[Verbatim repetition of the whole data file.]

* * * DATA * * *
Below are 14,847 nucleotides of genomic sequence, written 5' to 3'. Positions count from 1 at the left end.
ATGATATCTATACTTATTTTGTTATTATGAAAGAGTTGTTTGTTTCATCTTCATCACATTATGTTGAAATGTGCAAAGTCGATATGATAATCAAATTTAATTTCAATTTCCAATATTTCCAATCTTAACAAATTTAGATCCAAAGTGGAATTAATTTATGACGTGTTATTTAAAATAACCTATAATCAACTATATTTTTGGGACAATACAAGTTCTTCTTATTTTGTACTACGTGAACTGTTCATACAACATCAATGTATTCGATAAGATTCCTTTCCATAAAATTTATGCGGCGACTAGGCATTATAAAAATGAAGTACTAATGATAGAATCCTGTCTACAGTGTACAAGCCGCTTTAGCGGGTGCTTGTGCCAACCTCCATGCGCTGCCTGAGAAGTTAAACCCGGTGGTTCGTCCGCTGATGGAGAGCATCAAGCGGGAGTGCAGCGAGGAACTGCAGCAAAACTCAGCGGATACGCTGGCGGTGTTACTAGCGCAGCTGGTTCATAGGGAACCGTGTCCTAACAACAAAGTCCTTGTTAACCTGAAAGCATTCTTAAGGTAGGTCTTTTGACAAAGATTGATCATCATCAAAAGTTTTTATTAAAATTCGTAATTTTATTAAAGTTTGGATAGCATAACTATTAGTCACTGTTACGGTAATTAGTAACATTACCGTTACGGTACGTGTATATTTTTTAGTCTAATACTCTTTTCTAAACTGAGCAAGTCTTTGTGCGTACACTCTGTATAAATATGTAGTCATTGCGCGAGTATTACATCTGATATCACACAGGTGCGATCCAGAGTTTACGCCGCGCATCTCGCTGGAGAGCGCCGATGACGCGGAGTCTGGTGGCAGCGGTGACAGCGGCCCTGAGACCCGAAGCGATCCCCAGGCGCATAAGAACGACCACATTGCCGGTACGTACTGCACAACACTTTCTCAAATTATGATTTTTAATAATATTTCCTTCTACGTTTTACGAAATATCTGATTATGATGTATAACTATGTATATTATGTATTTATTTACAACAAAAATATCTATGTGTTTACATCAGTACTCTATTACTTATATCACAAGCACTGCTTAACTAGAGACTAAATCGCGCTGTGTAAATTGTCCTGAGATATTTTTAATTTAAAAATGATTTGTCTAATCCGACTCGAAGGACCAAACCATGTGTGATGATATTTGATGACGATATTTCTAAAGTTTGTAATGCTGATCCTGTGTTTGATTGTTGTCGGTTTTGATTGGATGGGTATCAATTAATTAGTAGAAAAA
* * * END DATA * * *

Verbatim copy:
Below are 14,847 nucleotides of genomic sequence, written 5' to 3'. Positions count from 1 at the left end.
ATGATATCTATACTTATTTTGTTATTATGAAAGAGTTGTTTGTTTCATCTTCATCACATTATGTTGAAATGTGCAAAGTCGATATGATAATCAAATTTAATTTCAATTTCCAATATTTCCAATCTTAACAAATTTAGATCCAAAGTGGAATTAATTTATGACGTGTTATTTAAAATAACCTATAATCAACTATATTTTTGGGACAATACAAGTTCTTCTTATTTTGTACTACGTGAACTGTTCATACAACATCAATGTATTCGATAAGATTCCTTTCCATAAAATTTATGCGGCGACTAGGCATTATAAAAATGAAGTACTAATGATAGAATCCTGTCTACAGTGTACAAGCCGCTTTAGCGGGTGCTTGTGCCAACCTCCATGCGCTGCCTGAGAAGTTAAACCCGGTGGTTCGTCCGCTGATGGAGAGCATCAAGCGGGAGTGCAGCGAGGAACTGCAGCAAAACTCAGCGGATACGCTGGCGGTGTTACTAGCGCAGCTGGTTCATAGGGAACCGTGTCCTAACAACAAAGTCCTTGTTAACCTGAAAGCATTCTTAAGGTAGGTCTTTTGACAAAGATTGATCATCATCAAAAGTTTTTATTAAAATTCGTAATTTTATTAAAGTTTGGATAGCATAACTATTAGTCACTGTTACGGTAATTAGTAACATTACCGTTACGGTACGTGTATATTTTTTAGTCTAATACTCTTTTCTAAACTGAGCAAGTCTTTGTGCGTACACTCTGTATAAATATGTAGTCATTGCGCGAGTATTACATCTGATATCACACAGGTGCGATCCAGAGTTTACGCCGCGCATCTCGCTGGAGAGCGCCGATGACGCGGAGTCTGGTGGCAGCGGTGACAGCGGCCCTGAGACCCGAAGCGATCCCCAGGCGCATAAGAACGACCACATTGCCGGTACGTACTGCACAACACTTTCTCAAATTATGATTTTTAATAATATTTCCTTCTACGTTTTACGAAATATCTGATTATGATGTATAACTATGTATATTATGTATTTATTTACAACAAAAATATCTATGTGTTTACATCAGTACTCTATTACTTATATCACAAGCACTGCTTAACTAGAGACTAAATCGCGCTGTGTAAATTGTCCTGAGATATTTTTAATTTAAAAATGATTTGTCTAATCCGACTCGAAGGACCAAACCATGTGTGATGATATTTGATGACGATATTTCTAAAGTTTGTAATGCTGATCCTGTGTTTGATTGTTGTCGGTTTTGATTGGATGGGTATCAATTAATTAGTAGAAAAA